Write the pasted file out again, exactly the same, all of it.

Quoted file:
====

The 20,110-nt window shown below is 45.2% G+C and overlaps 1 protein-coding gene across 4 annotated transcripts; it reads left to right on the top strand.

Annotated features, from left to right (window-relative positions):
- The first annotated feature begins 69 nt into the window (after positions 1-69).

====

The 20,110-nt window shown below is 45.2% G+C and overlaps 1 protein-coding gene across 4 annotated transcripts; it reads left to right on the top strand.

Annotated features, from left to right (window-relative positions):
- The first annotated feature begins 69 nt into the window (after positions 1-69).